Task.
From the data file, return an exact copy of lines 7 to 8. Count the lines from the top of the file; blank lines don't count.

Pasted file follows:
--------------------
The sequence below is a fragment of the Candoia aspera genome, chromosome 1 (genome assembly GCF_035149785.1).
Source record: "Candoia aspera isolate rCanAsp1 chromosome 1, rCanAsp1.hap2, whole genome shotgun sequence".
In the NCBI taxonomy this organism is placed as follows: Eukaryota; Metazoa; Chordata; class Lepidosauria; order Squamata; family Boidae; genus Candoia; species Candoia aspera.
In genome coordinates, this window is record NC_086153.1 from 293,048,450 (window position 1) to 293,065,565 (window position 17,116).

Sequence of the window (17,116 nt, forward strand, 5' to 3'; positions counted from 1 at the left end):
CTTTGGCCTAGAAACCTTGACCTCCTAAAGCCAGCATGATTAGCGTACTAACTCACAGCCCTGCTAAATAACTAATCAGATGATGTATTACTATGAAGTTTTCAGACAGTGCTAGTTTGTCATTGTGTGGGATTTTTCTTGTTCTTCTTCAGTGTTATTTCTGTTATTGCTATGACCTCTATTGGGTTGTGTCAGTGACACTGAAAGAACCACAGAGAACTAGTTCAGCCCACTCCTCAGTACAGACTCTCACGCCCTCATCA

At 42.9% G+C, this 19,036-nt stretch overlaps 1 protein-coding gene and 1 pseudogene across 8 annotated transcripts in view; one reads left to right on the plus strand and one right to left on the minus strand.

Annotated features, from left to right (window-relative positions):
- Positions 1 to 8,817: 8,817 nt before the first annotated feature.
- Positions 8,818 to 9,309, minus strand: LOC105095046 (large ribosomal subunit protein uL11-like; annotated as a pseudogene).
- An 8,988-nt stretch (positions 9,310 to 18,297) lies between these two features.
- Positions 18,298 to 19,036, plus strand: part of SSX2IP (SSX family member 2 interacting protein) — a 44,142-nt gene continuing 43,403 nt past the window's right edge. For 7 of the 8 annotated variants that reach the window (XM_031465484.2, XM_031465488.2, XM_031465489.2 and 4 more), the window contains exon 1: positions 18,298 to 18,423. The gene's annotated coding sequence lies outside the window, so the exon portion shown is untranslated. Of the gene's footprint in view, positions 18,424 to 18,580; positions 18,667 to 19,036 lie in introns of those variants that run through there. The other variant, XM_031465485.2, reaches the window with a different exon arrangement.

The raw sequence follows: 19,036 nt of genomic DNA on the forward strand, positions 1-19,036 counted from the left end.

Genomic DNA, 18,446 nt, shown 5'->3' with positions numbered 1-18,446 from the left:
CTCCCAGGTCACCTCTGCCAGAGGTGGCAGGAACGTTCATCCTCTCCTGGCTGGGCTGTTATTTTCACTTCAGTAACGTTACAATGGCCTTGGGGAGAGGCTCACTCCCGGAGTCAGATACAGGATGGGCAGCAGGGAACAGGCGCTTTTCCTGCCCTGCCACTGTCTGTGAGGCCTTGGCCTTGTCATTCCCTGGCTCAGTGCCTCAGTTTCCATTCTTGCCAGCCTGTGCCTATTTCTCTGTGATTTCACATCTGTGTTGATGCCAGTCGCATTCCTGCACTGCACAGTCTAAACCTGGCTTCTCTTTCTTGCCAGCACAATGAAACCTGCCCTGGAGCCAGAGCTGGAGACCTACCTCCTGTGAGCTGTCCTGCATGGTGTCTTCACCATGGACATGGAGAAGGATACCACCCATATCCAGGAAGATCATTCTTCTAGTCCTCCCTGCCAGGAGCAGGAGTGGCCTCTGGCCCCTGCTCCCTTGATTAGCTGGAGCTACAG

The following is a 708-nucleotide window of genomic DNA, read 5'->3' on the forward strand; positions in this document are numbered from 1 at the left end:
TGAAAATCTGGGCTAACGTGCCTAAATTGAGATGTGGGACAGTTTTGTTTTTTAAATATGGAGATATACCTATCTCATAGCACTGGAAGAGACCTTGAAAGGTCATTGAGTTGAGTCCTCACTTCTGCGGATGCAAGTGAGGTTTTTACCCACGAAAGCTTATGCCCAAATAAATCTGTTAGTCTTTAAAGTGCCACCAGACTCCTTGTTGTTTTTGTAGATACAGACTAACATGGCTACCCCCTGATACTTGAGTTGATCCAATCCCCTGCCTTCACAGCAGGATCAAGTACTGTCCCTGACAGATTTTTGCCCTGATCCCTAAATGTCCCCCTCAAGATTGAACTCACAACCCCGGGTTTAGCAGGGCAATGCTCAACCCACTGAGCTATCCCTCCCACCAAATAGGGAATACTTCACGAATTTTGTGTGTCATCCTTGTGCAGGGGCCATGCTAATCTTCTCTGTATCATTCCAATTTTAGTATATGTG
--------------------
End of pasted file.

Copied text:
At 42.9% G+C, this 19,036-nt stretch overlaps 1 protein-coding gene and 1 pseudogene across 8 annotated transcripts in view; one reads left to right on the plus strand and one right to left on the minus strand.

Annotated features, from left to right (window-relative positions):